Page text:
And then the symptoms just… went away. The dirt-eaters’ cravings evaporated a few days after they’d stopped eating the fruit, starting with those who’d developed them first. They’d experienced some mild withdrawal symptoms, but it seemed the problem had resolved itself. Still, we had a lot of work on our hands. If it was just the seeds that were the problem, we could deal with that, all was not yet lost.
So we halted shipping, and on the advisement of our legal department, sent out a statement advising people not to eat the seeds, or, if they had already been eating seeds, to stop doing so. Arrangements were coming along nicely to buy a modified olive-pitting machine, that would target and elimiate the problem area. A lot of our profits were going down the crapper, since cut fruit wasn’t as shelf-stable, and we needed special packaging to keep it from spoiling – but some income is still better than none. Or none and a legal fiasco. Looking back, I would have taken that legal fiasco happily.
Dr. Godorr had been transferred to another office, so I didn’t hear about him right away. He’d been depressed since the Pica incident, and talked about quitting, but it was still strange that he’d just disappear. A police detective came by to ask us a few questions, but I got the impression he wasn’t very optimistic.
Two weeks later, another member of the expedition team went missing. She just didn’t show up one morning. The same detective came back around, but didn’t seem to remember having talked to me before. He just gave the impression of general disinterest in the case. There was a lot of pica talk in the department, both of those who’d vanished were recovered dirt-munchers. It quickly became a department-wide rumor – the witchberry curse. One of the others who’d showed symptoms early on became so anxious that she simply quit, another went on extended vacation, and a third came into work high until he got a suspension. I never heard from any of them again.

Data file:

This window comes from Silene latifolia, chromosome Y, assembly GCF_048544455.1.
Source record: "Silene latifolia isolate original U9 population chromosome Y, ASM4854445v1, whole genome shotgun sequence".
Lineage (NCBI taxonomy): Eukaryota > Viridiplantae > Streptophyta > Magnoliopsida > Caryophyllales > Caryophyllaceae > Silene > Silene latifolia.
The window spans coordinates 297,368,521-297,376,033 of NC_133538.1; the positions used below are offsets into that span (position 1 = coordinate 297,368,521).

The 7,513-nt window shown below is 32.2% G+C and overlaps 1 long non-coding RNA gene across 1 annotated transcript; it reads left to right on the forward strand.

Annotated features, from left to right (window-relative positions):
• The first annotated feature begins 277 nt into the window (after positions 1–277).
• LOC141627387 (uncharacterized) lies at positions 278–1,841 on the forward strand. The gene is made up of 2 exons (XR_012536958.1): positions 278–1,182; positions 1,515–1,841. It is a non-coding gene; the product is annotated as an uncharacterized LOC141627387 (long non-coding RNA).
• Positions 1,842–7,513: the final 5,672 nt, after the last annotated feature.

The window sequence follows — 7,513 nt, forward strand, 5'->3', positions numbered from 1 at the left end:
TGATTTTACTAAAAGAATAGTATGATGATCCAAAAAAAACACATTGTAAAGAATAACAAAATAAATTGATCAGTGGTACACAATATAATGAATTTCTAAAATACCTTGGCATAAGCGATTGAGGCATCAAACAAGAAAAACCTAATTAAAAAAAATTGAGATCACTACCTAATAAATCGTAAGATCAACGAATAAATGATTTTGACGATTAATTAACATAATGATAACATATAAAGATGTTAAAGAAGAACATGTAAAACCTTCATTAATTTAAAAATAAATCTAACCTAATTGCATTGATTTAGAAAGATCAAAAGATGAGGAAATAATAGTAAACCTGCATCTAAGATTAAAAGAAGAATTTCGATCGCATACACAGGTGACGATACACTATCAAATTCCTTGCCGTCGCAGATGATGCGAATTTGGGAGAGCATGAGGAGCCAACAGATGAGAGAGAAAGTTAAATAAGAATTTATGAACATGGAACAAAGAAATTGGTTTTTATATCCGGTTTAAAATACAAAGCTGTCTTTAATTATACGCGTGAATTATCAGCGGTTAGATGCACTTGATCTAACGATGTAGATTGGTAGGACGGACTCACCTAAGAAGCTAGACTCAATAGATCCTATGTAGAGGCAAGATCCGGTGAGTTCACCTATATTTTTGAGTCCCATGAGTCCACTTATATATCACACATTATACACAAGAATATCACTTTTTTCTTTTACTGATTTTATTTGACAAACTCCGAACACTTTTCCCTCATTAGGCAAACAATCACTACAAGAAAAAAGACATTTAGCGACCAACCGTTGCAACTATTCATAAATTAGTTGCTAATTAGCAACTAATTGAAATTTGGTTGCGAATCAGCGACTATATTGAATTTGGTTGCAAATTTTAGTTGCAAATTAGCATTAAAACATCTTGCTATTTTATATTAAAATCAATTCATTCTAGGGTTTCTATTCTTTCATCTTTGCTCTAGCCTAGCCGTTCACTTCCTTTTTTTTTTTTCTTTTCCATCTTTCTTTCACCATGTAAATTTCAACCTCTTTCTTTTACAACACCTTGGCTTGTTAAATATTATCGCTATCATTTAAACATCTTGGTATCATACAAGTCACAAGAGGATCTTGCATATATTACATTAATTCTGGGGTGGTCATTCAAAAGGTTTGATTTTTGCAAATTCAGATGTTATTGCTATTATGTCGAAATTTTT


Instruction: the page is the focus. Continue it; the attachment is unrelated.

It was fall when I received a letter on my desk. I opened it to find a complaint from the resource management office, upset that our department was using a greenhouse unit we hadn’t requisitioned or been granted the use of, and that if we didn’t move the new plantings, they would be destroyed.
New plantings? I called Eugene Hanlon first, and then Maggie Hershbaum, the only other people who might use the greenhouses for personal projects. Though even then, they’d have needed to apply for them with resource management. Neither of them admitted to knowing anything about it.
I asked them to meet me at the unit mentioned in the letter, curious (and slightly irritated) about what was going on. I’d rarely even been in that unit, since it was out on the end row, a long way from our crops. Even if I felt like putting anything in, there was no logical reason to go do it out there. After work, I hiked up to the last row of greenhouses in grey drizzle. Maggie was already there when I arrived, and Eugene made it only a few minutes after. The unit in question was unlit, and I flipped the switch so my companions could read the letter. They agreed it was odd, but sometimes our students get odd ideas for projects, and they’re notorious for failing to follow procedure with some of these things.